Infections: Bacterial ear infection

A bacterial ear infection can develop in both children and adults. There are various strains of bacteria that are capable of triggering infections in the ear. It is important to note that the ear is divided into 3 regions – outer, middle and inner. The middle region of the ear is positioned behind the eardrum and includes the Eustachian tubes that control pressure in the ear.

What are the forms?

Even though both the outer and middle regions of the ear can end up with bacterial ear infection, the term applies to infection in the middle ear or otitis media. When it comes to otitis media, it is due to infection of the inner region of the ear including the eardrum.


A bacterial ear infection specifically the middle ear can result to ear pain. Take note that this symptom might be hard to detect among children who have not learned to talk yet, thus parents should watch out for tugging or pulling at the ears along with crying.

Bacterial ear infection

A bacterial ear infection specifically the middle ear can result to ear pain.

Both children and adults often develop fever along with minimal hearing loss, dizziness and even a headache. In addition, a feeling that the ear is clogged is also another common symptom.

Common cold and ear infection

The bacteria responsible for causing otitis media are present in the surroundings. A bacterial ear infection often develops after a common cold or other infections since these can cause the accumulation of fluid in the Eustachian tubes.

This provides the bacteria with the ideal breeding place and triggers the development of an infection. Additionally, common cold can also weaken the immune system, thus making it easier for the bacteria to take advantage.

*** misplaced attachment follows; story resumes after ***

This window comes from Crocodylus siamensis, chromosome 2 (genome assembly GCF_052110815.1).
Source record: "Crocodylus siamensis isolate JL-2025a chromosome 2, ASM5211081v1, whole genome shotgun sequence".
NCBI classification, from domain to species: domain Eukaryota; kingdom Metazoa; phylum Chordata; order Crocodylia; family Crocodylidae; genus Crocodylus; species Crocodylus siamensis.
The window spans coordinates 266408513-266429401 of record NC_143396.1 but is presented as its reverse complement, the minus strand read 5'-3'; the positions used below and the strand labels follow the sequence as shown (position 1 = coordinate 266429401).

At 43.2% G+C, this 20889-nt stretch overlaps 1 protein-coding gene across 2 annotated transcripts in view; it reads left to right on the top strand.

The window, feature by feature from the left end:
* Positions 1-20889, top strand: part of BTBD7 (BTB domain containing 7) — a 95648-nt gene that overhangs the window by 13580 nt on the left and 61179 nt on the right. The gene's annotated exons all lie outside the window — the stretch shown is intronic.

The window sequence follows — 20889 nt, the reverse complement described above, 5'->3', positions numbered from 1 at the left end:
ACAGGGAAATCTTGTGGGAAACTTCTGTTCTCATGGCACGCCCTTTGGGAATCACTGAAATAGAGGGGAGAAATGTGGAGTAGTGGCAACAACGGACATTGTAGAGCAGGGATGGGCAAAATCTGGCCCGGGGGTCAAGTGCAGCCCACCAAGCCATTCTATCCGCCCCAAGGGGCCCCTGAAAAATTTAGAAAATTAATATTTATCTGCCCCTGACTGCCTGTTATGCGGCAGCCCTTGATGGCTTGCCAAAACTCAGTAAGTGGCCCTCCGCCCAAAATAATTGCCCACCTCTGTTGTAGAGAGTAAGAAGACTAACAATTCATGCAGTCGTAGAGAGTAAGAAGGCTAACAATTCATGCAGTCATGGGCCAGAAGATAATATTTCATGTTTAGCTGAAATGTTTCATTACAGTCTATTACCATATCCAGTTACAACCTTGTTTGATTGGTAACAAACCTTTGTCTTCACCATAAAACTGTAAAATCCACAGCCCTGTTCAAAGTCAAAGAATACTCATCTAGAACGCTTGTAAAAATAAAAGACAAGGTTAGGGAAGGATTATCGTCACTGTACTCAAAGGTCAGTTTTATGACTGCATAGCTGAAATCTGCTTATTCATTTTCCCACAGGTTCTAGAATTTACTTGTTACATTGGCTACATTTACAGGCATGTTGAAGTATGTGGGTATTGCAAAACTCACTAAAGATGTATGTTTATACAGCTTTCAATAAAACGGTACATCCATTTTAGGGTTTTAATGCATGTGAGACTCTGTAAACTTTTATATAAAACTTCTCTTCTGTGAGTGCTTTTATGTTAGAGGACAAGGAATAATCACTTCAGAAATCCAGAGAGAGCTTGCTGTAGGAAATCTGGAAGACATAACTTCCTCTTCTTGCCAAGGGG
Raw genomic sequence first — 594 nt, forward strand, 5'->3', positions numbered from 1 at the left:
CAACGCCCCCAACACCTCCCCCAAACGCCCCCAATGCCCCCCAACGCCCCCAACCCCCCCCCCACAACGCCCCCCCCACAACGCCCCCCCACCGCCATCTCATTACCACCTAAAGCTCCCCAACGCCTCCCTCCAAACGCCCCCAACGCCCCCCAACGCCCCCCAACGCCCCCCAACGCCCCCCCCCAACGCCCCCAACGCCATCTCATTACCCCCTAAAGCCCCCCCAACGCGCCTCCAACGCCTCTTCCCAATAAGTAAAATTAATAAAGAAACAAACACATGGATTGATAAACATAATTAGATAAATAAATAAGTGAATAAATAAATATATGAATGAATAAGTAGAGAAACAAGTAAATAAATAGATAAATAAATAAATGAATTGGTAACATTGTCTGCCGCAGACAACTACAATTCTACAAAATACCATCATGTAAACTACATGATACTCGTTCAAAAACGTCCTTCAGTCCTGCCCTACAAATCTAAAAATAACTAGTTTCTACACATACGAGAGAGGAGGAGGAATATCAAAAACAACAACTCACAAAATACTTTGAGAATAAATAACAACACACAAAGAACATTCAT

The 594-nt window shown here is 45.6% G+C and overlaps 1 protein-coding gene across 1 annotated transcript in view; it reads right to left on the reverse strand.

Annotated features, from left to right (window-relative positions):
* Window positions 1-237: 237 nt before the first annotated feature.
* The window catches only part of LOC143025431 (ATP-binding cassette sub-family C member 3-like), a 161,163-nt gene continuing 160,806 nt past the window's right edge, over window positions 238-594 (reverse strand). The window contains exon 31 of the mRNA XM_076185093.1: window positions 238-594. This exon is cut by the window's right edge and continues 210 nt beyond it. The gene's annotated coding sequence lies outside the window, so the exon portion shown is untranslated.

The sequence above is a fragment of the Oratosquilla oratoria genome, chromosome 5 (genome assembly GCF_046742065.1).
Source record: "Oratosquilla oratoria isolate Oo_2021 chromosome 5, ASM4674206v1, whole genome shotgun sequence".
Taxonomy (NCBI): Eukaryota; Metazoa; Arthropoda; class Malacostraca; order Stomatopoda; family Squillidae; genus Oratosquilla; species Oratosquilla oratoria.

Risk factors

Children particularly those between 2-4 years old are likely to develop bacterial ear infection than adults. A part of this is due to the fact that the Eustachian tubes are shorter in length and narrower than the adults, thus making it easier for infection to develop.

The adenoids which are glands positioned in the rear part of the throat can also block the Eustachian tubes in children which causes the accumulation of fluid. In addition, children who go to day-care centers, bottle-fed or exposed to cigarette smoke are at high risk to develop a bacterial ear infection.

Management of a bacterial ear infection

In most cases, an individual with a bacterial ear infection is not given antibiotics since the infection typically resolves on its own. The individual might be given acetaminophen and numbing ear drops to alleviate the pain. Those who suffer from several ear infections in the past month or children below 6 months old might be prescribed antibiotics.


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